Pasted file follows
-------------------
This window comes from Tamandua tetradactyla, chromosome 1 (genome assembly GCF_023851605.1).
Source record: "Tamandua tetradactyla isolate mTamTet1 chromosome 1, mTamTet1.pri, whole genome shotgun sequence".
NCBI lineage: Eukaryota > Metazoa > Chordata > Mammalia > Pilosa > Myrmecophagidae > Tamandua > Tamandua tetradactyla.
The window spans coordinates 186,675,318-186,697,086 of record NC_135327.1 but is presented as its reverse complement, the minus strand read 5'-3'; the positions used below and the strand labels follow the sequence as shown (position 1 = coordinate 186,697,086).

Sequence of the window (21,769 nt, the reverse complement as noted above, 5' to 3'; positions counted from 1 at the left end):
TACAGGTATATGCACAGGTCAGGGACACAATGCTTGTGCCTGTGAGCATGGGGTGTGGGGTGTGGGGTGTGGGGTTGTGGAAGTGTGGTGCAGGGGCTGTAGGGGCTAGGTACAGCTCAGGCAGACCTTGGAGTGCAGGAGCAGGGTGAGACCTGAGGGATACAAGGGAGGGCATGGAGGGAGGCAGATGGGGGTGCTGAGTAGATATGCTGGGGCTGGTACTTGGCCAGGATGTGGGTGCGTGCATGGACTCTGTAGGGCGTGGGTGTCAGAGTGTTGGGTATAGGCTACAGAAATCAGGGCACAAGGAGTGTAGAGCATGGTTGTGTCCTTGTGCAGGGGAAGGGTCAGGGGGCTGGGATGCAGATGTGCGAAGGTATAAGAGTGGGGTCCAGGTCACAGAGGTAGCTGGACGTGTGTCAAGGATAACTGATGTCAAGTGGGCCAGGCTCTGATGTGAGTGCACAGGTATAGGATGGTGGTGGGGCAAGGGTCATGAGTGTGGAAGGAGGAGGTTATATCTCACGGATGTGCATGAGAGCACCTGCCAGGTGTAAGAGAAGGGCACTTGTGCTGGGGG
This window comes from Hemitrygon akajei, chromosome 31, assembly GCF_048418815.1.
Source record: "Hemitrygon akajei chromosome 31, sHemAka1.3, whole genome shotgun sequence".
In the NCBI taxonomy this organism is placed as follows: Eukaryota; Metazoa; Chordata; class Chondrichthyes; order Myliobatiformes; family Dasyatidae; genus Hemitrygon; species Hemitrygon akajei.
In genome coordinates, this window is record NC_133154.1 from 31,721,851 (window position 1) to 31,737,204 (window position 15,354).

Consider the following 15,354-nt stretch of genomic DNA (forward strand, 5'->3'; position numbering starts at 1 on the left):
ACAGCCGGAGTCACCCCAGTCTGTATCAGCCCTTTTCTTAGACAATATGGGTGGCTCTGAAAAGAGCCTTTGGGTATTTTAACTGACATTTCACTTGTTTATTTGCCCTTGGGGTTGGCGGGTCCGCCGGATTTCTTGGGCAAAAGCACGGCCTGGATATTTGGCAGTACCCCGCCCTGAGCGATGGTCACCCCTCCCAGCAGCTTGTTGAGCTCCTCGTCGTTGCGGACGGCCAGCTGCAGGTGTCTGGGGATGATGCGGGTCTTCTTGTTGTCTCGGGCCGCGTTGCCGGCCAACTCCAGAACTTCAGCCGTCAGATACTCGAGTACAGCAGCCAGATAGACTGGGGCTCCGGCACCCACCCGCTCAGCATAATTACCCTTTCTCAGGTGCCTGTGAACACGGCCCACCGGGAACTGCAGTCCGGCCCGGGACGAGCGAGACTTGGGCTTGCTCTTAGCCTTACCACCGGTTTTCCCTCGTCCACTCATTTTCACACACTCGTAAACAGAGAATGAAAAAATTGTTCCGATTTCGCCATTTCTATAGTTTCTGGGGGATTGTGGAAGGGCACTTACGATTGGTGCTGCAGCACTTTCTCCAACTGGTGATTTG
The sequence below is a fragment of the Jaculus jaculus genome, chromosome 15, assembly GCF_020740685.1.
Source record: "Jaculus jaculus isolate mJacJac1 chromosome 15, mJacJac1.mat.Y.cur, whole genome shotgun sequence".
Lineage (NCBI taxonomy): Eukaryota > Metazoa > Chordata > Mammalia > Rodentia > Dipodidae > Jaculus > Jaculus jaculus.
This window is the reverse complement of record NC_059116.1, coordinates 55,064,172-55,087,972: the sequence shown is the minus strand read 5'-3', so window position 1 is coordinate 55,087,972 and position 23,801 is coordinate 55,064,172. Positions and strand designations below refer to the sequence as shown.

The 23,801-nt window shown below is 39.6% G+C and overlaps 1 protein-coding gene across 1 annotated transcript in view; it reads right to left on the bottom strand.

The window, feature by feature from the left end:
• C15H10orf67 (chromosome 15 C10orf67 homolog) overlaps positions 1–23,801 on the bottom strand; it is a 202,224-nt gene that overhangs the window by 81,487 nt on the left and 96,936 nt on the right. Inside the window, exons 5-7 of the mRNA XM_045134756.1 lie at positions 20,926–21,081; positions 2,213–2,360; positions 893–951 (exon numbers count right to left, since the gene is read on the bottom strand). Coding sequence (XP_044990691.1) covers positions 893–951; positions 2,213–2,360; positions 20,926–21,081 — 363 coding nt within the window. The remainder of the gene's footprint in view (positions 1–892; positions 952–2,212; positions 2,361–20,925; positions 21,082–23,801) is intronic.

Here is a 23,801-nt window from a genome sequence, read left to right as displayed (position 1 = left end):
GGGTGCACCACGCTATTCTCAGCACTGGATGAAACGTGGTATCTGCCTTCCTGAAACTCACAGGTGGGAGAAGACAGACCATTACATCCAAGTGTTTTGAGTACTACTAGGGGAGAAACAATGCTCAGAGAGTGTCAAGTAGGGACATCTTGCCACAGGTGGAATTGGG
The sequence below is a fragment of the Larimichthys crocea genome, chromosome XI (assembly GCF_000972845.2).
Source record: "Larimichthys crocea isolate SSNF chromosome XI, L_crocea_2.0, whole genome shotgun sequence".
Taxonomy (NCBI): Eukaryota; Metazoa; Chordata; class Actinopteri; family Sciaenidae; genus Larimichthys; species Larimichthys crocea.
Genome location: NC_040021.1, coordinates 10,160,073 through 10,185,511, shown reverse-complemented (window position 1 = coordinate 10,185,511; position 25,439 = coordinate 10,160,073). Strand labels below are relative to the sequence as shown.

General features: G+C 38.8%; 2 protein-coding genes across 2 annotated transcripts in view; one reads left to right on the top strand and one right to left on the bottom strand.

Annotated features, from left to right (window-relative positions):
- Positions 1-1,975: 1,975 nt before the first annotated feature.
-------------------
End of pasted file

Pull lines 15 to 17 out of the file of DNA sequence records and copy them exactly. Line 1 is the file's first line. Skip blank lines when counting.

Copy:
Lineage (NCBI taxonomy): Eukaryota > Metazoa > Chordata > Mammalia > Rodentia > Dipodidae > Jaculus > Jaculus jaculus.
This window is the reverse complement of record NC_059116.1, coordinates 55,064,172-55,087,972: the sequence shown is the minus strand read 5'-3', so window position 1 is coordinate 55,087,972 and position 23,801 is coordinate 55,064,172. Positions and strand designations below refer to the sequence as shown.

The 23,801-nt window shown below is 39.6% G+C and overlaps 1 protein-coding gene across 1 annotated transcript in view; it reads right to left on the bottom strand.